>>"Is your PVS determination time consumming ?"
Don''t know . As said earlier, only simple levels compile probably, and THEY runs through very fast. I don''t know about larger levels...

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I didn''t have such a problem with small polygons. I should admit that all my polygons where significantly greater than the EPSLION value.

>> But what happens when one portal is 3 sided and the other one is 5 sided?
If you have two portals A and B, plans will be build with one edge of A and one vertex of B, and with one edge of B and one vertex of A.
So for each edge of A (or B) you have to find the "best" point of B (or A) to build a plan (ie. a point so as the plan don''t cut A or B). One way to do that is to project the portal on their midplane (the plane between A and B) and to choose a point of B that is on the "outside" of the A edge (is that understable ? ... i''m not sure) "outside" means the side where there are no other A vertex).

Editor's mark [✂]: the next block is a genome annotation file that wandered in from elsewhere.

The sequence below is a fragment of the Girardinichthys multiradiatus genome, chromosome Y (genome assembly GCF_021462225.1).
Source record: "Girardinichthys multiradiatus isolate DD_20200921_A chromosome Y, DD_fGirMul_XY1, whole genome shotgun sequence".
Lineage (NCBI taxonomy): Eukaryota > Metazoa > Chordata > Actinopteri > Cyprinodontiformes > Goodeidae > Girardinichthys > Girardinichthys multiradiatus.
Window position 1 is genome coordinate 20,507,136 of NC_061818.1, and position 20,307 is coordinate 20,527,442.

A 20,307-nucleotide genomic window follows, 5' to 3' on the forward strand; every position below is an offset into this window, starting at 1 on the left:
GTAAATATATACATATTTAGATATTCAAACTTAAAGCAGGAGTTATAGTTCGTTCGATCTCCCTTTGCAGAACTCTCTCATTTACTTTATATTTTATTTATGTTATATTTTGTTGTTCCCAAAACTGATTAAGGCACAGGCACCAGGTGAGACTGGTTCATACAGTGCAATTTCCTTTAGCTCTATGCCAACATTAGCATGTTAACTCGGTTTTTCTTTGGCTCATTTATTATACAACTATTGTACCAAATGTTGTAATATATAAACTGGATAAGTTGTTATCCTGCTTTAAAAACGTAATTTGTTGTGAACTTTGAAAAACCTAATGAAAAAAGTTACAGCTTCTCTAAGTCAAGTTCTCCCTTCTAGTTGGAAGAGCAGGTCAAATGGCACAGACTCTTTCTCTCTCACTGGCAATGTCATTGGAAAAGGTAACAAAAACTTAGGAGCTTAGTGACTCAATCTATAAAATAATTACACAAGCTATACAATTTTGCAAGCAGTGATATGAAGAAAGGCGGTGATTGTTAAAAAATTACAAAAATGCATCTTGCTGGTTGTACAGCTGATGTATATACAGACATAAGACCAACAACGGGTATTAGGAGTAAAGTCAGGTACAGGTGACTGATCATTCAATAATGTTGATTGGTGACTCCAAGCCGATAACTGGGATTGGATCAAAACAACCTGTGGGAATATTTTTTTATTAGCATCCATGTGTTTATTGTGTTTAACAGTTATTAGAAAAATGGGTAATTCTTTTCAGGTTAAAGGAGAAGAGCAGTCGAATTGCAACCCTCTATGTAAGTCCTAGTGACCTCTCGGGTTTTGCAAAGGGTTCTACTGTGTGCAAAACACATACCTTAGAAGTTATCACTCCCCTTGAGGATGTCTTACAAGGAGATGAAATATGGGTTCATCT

On a small picture it''s obvious, but quite difficult to explain with words.

Your method to look for portal seems to be time consumming. Under the constraint of using brushes (convex 3d area) you can create portals during BSP computation (at first I used a method similar to yours (I think) to retrieve portals after BSP computation - but after some nights trying to improve the speed, I looked QBSP Carmack code and discover why they are using brushes ).